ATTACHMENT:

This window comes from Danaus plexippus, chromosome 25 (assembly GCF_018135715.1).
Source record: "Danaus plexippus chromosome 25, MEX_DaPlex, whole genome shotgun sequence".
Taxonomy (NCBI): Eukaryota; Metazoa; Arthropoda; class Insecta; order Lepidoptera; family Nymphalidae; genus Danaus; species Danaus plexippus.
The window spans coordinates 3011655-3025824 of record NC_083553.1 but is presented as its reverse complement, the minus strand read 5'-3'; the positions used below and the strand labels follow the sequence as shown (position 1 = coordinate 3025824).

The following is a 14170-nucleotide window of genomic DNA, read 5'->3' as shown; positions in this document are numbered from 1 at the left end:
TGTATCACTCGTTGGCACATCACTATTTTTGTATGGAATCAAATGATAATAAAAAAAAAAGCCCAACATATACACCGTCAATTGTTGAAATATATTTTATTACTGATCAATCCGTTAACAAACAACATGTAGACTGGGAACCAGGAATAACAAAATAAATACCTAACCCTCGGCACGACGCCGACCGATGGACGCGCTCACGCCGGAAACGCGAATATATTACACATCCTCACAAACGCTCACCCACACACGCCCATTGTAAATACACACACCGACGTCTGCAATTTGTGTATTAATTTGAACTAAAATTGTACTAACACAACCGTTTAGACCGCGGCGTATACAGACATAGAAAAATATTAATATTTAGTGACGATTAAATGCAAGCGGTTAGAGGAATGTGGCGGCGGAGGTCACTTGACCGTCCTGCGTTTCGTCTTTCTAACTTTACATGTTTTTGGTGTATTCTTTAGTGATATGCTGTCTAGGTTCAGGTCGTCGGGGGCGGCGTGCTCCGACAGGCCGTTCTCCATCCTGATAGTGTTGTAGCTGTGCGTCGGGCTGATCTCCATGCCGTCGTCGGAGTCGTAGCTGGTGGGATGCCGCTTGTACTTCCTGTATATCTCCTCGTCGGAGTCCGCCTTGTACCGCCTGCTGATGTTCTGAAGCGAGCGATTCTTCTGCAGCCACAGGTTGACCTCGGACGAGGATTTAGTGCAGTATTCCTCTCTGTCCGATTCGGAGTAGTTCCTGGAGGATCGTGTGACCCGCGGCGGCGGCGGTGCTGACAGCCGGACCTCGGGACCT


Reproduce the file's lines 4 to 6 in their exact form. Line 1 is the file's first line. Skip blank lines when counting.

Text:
The window spans coordinates 3011655-3025824 of record NC_083553.1 but is presented as its reverse complement, the minus strand read 5'-3'; the positions used below and the strand labels follow the sequence as shown (position 1 = coordinate 3025824).

The following is a 14170-nucleotide window of genomic DNA, read 5'->3' as shown; positions in this document are numbered from 1 at the left end:
TGTATCACTCGTTGGCACATCACTATTTTTGTATGGAATCAAATGATAATAAAAAAAAAAGCCCAACATATACACCGTCAATTGTTGAAATATATTTTATTACTGATCAATCCGTTAACAAACAACATGTAGACTGGGAACCAGGAATAACAAAATAAATACCTAACCCTCGGCACGACGCCGACCGATGGACGCGCTCACGCCGGAAACGCGAATATATTACACATCCTCACAAACGCTCACCCACACACGCCCATTGTAAATACACACACCGACGTCTGCAATTTGTGTATTAATTTGAACTAAAATTGTACTAACACAACCGTTTAGACCGCGGCGTATACAGACATAGAAAAATATTAATATTTAGTGACGATTAAATGCAAGCGGTTAGAGGAATGTGGCGGCGGAGGTCACTTGACCGTCCTGCGTTTCGTCTTTCTAACTTTACATGTTTTTGGTGTATTCTTTAGTGATATGCTGTCTAGGTTCAGGTCGTCGGGGGCGGCGTGCTCCGACAGGCCGTTCTCCATCCTGATAGTGTTGTAGCTGTGCGTCGGGCTGATCTCCATGCCGTCGTCGGAGTCGTAGCTGGTGGGATGCCGCTTGTACTTCCTGTATATCTCCTCGTCGGAGTCCGCCTTGTACCGCCTGCTGATGTTCTGAAGCGAGCGATTCTTCTGCAGCCACAGGTTGACCTCGGACGAGGATTTAGTGCAGTATTCCTCTCTGTCCGATTCGGAGTAGTTCCTGGAGGATCGTGTGACCCGCGGCGGCGGCGGTGCTGACAGCCGGACCTCGGGACCT